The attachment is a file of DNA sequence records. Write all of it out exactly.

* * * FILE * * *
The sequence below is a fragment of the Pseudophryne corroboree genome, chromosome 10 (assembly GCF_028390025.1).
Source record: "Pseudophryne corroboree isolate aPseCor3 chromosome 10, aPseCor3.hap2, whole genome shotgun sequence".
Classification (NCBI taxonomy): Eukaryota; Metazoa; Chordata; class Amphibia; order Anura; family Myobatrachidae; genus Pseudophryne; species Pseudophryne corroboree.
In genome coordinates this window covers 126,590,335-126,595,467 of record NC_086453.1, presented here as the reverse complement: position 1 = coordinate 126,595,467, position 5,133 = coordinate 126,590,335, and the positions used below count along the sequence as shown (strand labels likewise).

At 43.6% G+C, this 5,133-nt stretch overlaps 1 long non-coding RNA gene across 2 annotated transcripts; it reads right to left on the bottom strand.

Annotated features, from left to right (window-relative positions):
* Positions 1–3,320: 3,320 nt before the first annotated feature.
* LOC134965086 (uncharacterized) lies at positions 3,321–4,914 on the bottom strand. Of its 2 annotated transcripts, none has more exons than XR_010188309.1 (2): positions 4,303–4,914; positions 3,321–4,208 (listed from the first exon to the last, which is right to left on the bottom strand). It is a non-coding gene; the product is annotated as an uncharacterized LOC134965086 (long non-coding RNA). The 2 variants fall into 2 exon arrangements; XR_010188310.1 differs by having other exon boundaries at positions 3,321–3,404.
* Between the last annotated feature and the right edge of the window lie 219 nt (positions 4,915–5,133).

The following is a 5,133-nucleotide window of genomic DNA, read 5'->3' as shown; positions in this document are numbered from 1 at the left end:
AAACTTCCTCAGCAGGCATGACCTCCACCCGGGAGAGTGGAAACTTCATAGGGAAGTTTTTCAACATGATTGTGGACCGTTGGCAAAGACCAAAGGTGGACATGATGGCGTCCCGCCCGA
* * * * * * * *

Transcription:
The sequence below is a fragment of the Pseudophryne corroboree genome, chromosome 10 (assembly GCF_028390025.1).
Source record: "Pseudophryne corroboree isolate aPseCor3 chromosome 10, aPseCor3.hap2, whole genome shotgun sequence".
Classification (NCBI taxonomy): Eukaryota; Metazoa; Chordata; class Amphibia; order Anura; family Myobatrachidae; genus Pseudophryne; species Pseudophryne corroboree.
In genome coordinates this window covers 126,590,335-126,595,467 of record NC_086453.1, presented here as the reverse complement: position 1 = coordinate 126,595,467, position 5,133 = coordinate 126,590,335, and the positions used below count along the sequence as shown (strand labels likewise).

At 43.6% G+C, this 5,133-nt stretch overlaps 1 long non-coding RNA gene across 2 annotated transcripts; it reads right to left on the bottom strand.

Annotated features, from left to right (window-relative positions):
* Positions 1–3,320: 3,320 nt before the first annotated feature.
* LOC134965086 (uncharacterized) lies at positions 3,321–4,914 on the bottom strand. Of its 2 annotated transcripts, none has more exons than XR_010188309.1 (2): positions 4,303–4,914; positions 3,321–4,208 (listed from the first exon to the last, which is right to left on the bottom strand). It is a non-coding gene; the product is annotated as an uncharacterized LOC134965086 (long non-coding RNA). The 2 variants fall into 2 exon arrangements; XR_010188310.1 differs by having other exon boundaries at positions 3,321–3,404.
* Between the last annotated feature and the right edge of the window lie 219 nt (positions 4,915–5,133).

The following is a 5,133-nucleotide window of genomic DNA, read 5'->3' as shown; positions in this document are numbered from 1 at the left end:
AAACTTCCTCAGCAGGCATGACCTCCACCCGGGAGAGTGGAAACTTCATAGGGAAGTTTTTCAACATGATTGTGGACCGTTGGCAAAGACCAAAGGTGGACATGATGGCGTCCCGCCCGA